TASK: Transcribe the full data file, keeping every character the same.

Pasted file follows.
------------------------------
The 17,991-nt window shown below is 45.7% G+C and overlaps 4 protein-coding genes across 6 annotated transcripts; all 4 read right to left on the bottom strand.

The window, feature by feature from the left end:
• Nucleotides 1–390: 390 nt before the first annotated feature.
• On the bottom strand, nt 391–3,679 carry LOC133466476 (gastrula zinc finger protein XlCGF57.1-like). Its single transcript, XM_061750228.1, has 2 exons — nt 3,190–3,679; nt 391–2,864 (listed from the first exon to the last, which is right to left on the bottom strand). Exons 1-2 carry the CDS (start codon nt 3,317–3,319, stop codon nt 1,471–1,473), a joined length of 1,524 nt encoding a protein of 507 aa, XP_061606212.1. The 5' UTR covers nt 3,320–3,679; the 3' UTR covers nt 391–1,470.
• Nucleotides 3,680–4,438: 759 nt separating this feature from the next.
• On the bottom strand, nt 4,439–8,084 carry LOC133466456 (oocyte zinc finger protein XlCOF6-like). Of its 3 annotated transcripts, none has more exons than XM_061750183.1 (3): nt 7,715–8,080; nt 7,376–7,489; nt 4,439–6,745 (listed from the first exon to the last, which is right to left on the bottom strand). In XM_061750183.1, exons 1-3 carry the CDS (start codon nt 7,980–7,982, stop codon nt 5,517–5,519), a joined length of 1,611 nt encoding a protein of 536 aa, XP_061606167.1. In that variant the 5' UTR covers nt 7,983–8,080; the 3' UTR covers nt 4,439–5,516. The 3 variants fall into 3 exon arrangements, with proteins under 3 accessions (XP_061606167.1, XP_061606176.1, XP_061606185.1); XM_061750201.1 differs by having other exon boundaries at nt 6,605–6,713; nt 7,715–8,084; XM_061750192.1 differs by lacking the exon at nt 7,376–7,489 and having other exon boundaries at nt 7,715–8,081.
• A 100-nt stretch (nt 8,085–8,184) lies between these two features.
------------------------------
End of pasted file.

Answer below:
The 17,991-nt window shown below is 45.7% G+C and overlaps 4 protein-coding genes across 6 annotated transcripts; all 4 read right to left on the bottom strand.

The window, feature by feature from the left end:
• Nucleotides 1–390: 390 nt before the first annotated feature.
• On the bottom strand, nt 391–3,679 carry LOC133466476 (gastrula zinc finger protein XlCGF57.1-like). Its single transcript, XM_061750228.1, has 2 exons — nt 3,190–3,679; nt 391–2,864 (listed from the first exon to the last, which is right to left on the bottom strand). Exons 1-2 carry the CDS (start codon nt 3,317–3,319, stop codon nt 1,471–1,473), a joined length of 1,524 nt encoding a protein of 507 aa, XP_061606212.1. The 5' UTR covers nt 3,320–3,679; the 3' UTR covers nt 391–1,470.
• Nucleotides 3,680–4,438: 759 nt separating this feature from the next.
• On the bottom strand, nt 4,439–8,084 carry LOC133466456 (oocyte zinc finger protein XlCOF6-like). Of its 3 annotated transcripts, none has more exons than XM_061750183.1 (3): nt 7,715–8,080; nt 7,376–7,489; nt 4,439–6,745 (listed from the first exon to the last, which is right to left on the bottom strand). In XM_061750183.1, exons 1-3 carry the CDS (start codon nt 7,980–7,982, stop codon nt 5,517–5,519), a joined length of 1,611 nt encoding a protein of 536 aa, XP_061606167.1. In that variant the 5' UTR covers nt 7,983–8,080; the 3' UTR covers nt 4,439–5,516. The 3 variants fall into 3 exon arrangements, with proteins under 3 accessions (XP_061606167.1, XP_061606176.1, XP_061606185.1); XM_061750201.1 differs by having other exon boundaries at nt 6,605–6,713; nt 7,715–8,084; XM_061750192.1 differs by lacking the exon at nt 7,376–7,489 and having other exon boundaries at nt 7,715–8,081.
• A 100-nt stretch (nt 8,085–8,184) lies between these two features.